Higher Education Minister Simon Harris said a concerted effort by political parties was needed to support the future Kovid-19 vaccine.
He was responding on Twitter to the outcome of the Mail on Sunday / Ireland Thinks poll. It is estimated that 70% of people in Ireland will be vaccinated.
We need bilateral efforts to support vaccination when the authorities approve one or more of the #covid 19s. This is not a party political point, ”said Harris, who was health minister at the beginning of the Pandemic.
“Good people from all parties, we all need to work together to get the message across. We have done this before on important issues,” he wrote on Twitter.
The planning and preparation for a Kovid-19 vaccine and how the immunization program in Ireland will work has been going on for months.
Teams from the Department of Health and the HSE are working on this, and a new top government task force has been formed.
The first meeting of the task force was held earlier this week, and by Friday, December 11, Tao Tsev is committed to providing a national immunization strategy and implementation plan.
Indications from Europe are that Pfizer and modern vaccines are at the top of the queue for approval.
It is understood that this informs the work of the task force.
Europe has extensive purchase deals with six different manufacturers, from which Ireland will benefit.
How a new vaccine for Kovid-19 is released in this country will depend on who among all the competitors gets it first.
Kingston Mills, a professor of experimental immunology at Trinity College Dublin, said: “People are talking about choosing vaccines, but we still have no choice.
“The vaccine is not yet licensed, so not all vaccines we’ve heard of may be licensed.”
The first thing we need to know is the data from the vaccine trials. Mills said. “We have not seen this. We do not know whether the regulatory agencies will approve it. That is the first step.”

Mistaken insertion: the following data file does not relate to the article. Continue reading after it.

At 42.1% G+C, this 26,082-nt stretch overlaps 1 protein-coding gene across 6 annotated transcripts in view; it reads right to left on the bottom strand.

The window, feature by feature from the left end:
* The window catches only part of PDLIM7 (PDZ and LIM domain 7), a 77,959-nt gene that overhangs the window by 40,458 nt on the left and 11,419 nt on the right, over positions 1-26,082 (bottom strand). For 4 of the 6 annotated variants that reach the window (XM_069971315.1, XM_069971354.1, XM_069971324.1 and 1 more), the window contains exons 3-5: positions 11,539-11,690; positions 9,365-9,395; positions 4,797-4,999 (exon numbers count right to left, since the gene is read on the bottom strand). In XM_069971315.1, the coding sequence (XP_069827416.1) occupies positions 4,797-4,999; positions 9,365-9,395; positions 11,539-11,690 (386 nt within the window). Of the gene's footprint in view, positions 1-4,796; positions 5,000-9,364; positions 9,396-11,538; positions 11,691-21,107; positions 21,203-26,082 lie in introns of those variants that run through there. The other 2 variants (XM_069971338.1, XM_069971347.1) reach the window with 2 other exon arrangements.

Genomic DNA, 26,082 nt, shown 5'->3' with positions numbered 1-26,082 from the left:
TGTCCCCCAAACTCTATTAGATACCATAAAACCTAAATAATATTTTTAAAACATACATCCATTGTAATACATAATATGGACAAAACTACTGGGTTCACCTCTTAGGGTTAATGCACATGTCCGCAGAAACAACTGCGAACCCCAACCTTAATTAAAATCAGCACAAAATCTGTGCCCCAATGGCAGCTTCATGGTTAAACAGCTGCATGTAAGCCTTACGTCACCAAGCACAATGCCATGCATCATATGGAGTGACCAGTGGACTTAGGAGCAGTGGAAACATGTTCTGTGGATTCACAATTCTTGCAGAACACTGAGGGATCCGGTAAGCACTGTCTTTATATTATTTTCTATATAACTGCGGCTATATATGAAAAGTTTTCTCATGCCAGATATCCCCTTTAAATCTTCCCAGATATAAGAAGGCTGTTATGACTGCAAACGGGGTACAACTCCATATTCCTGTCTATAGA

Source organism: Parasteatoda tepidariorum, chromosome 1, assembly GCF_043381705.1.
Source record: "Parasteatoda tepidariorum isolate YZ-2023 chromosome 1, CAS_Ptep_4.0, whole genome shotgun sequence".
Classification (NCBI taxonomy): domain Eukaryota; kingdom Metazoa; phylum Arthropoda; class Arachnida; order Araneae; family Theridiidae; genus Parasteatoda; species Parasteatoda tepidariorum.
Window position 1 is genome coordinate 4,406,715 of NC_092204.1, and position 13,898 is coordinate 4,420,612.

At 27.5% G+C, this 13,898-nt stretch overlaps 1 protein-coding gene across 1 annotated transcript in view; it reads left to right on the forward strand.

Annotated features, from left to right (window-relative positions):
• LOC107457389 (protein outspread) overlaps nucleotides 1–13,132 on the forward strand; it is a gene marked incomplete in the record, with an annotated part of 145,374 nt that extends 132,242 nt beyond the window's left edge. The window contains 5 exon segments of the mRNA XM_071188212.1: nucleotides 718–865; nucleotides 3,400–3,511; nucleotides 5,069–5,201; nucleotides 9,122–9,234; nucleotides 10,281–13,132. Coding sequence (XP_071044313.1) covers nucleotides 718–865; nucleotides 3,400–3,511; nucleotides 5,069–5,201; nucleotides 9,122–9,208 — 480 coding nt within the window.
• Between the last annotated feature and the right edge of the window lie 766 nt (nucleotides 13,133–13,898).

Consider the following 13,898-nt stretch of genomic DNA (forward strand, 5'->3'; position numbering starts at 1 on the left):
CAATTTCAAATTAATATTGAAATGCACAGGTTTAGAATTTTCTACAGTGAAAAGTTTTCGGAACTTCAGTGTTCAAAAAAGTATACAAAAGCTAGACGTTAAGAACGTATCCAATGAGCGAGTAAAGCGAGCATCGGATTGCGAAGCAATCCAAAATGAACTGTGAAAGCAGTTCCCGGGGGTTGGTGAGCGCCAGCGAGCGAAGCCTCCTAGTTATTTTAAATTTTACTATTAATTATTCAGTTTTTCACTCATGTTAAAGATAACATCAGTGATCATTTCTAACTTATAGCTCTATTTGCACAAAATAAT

Epidemiologist Professor Kareena Butler is the chair of the National Immunization Advisory Council, which advises the Department of Health on vaccines.
She said the group was closely monitoring what was being developed and was waiting for a vaccine to be approved so that recommendations could be made.
The group is already preparing in a sense, as it has realized that not everyone will get enough vaccines soon. Butler said.
Which groups need to be prioritized will depend on which vaccine is approved, what its suitability is, and how well it works.
Some groups will not be vaccinated, at least for the first time.
“There are people who have not tried this yet. No studies have been done on children yet. We have no information about the vaccine in children,” Professor Butler said, adding that children are a low-risk group so they may not have it in the first place.
Self-immunization of pregnant women is more important than self-vaccination of pregnant women.
“There is a problem with one of the vaccines that refers to the Pfizer BioNtech offer that must be kept at 70 degrees Celsius,” he said. Mills said.
“I don’t think we’ve get vaccinated before Christmas, very clearly.”
He said: “Storing the vaccine requires ultra-low freezer temperature and state-of-the-art equipment, for example in GP surgery you can’t.
“If the Pfizer vaccine is developed, I think there will be specialized clinics with these freezing devices. It needs to be done at centers dedicated to vaccination.”
The government task force, which includes representatives from various departments with expertise in health, storage and logistics, is understood to be examining all components of its network until a vaccine manufacturer is deployed.
“Ensuring that the immunization program is safe is” worrying “and will reduce the risk involved,” he said.
But they said it should be “as easy as possible” because “experience is a big factor in getting people to take the vaccine when it is offered”.
Professor Butler said: “We need to make sure that anyone who gets the vaccine understands it and knows the risks and benefits to them and their wider community.”
Before making the final decisions, her group would like to see the European Medicines Agency and other regulatory bodies review the vaccines in detail.
Experts are not sure whether the people of this country will be vaccinated before the end of 2020.
“I don’t know,” Professor Butler said, adding that it was her personal opinion that she suspected it would happen before Christmas. She said: “That would be unusual.”
Professor Mills said: “I do not think we will be vaccinated before Christmas, very clearly.”
We hope to hear within the next two weeks whether a vaccine is licensed.
If so, manufacturers are willing to go in limited quantities, but he believes it will be the New Year before more vaccines become available in Europe and Ireland.